As in most cases, the pendulum can swing to the other end of the spectrum and our physical self-care is too high in our priorities so that we neglect Bible study or time with family. We allow physical self-care to become self-indulgent. Perhaps you grew up being taught that the more you sacrifice, the bigger the reward and you apply that concept to your own physical self-care. So you force yourself to eat healthy, exercise daily, run ten miles a day, and then lift weights or have a yoga routine in the evening. If we put our physical self-care routines too high the sacrifice we make is poor family relationships and we still are not being able to be used by God in the way He intended because when He sends a ministry task our way and it gets in the way of our time at the gym we choose the gym over the ministry opportunity. The point is, it’s easy to go too far in physical self-care so that it becomes counterproductive. Those health crises we were attempting to avoid can create health crises of a different kind, such as pulled muscles. It can also add emotional crisis because our spouse and children feel neglected and resentful so problems at home arise. There can also be feelings of frustration as we contemplate why our ministry seems stuck and we can’t understand why God isn’t growing it. If we become obsessed with working out or losing weight, we can lose focus on ministry. You might think your taking care of God’s temple, and in some ways you are, but you’re so caught up in your physical self-care that your ministry is working as efficiently as God intends. If this is you, then perhaps as you read this you can hear God whisper, “You don’t have time for Me or My work.” Paul wrote in 1 Corinthians 6:12, “All things are lawful for me,” but not all things are helpful. “All things are lawful for me,” but I will not be enslaved by anything.” Don’t allow the pendulum of physical self-care to swing the other way so that it enslaves you.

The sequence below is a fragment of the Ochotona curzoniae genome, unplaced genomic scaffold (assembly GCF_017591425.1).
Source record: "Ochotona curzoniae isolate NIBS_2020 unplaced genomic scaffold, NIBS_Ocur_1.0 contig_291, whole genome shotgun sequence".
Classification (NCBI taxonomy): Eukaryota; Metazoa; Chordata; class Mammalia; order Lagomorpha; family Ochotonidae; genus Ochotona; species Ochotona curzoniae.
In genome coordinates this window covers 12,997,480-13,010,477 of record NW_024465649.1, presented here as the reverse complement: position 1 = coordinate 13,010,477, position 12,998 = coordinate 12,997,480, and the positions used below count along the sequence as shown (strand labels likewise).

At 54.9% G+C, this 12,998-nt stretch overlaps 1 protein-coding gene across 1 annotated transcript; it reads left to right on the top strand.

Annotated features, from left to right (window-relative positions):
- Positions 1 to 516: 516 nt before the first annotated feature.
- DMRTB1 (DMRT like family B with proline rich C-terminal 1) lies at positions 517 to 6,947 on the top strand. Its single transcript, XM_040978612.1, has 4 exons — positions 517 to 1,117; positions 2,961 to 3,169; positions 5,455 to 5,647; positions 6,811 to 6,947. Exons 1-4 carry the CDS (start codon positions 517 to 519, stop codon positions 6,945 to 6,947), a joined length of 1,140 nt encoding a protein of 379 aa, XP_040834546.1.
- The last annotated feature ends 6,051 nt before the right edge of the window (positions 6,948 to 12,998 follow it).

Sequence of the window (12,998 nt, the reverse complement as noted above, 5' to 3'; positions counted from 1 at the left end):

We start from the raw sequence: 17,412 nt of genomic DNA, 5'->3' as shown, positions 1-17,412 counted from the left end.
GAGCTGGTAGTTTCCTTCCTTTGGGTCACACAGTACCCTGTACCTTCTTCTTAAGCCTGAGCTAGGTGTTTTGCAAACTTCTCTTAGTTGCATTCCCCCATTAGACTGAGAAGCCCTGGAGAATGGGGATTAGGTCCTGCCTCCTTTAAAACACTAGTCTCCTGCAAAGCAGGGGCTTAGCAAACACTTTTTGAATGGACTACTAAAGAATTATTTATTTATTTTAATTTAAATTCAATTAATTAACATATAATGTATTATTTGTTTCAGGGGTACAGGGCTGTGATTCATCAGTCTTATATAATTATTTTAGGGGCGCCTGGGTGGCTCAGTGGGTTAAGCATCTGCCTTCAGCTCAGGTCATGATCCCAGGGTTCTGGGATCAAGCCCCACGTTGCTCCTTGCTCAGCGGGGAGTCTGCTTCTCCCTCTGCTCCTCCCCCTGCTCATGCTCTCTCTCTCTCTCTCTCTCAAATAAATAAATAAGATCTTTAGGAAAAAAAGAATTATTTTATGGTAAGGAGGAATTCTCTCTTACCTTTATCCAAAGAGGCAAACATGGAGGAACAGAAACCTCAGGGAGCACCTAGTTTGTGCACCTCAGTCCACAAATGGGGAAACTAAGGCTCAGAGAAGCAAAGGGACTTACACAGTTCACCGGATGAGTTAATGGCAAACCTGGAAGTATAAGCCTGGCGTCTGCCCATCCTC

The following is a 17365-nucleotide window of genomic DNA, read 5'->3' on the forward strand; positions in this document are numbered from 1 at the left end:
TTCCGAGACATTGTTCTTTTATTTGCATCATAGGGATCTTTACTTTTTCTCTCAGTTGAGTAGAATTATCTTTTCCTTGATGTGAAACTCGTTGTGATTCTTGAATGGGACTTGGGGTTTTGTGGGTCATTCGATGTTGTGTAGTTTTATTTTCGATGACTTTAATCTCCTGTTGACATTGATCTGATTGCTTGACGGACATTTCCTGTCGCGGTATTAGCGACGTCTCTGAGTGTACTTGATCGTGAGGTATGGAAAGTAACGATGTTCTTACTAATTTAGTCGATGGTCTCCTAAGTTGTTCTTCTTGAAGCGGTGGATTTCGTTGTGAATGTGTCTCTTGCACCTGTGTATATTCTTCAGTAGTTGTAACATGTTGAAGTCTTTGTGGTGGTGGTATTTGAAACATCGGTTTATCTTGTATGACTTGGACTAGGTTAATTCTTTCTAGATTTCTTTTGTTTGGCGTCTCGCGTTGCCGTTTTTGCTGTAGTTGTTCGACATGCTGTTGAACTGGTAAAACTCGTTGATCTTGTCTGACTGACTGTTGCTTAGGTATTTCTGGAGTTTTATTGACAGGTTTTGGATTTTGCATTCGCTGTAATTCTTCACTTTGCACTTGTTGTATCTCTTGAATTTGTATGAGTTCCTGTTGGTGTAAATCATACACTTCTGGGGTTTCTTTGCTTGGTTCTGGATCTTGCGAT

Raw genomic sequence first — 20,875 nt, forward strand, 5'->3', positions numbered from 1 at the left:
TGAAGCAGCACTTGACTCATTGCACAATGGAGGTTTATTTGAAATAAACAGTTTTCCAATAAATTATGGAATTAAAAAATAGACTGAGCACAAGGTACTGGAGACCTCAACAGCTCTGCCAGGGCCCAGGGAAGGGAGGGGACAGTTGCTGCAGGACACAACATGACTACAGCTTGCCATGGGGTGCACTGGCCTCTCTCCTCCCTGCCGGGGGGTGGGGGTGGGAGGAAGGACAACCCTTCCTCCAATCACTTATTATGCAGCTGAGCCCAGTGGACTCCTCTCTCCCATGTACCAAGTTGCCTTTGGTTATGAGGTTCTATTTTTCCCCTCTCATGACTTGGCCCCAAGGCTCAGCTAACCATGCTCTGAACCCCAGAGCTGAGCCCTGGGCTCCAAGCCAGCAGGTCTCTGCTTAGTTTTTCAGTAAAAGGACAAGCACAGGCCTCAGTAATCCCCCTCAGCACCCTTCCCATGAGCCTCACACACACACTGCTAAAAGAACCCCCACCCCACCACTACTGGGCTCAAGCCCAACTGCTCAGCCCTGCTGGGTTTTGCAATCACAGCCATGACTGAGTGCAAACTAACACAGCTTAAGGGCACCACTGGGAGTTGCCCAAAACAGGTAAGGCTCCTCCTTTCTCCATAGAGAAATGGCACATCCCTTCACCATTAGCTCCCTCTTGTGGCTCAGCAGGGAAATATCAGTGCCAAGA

Motivation checkup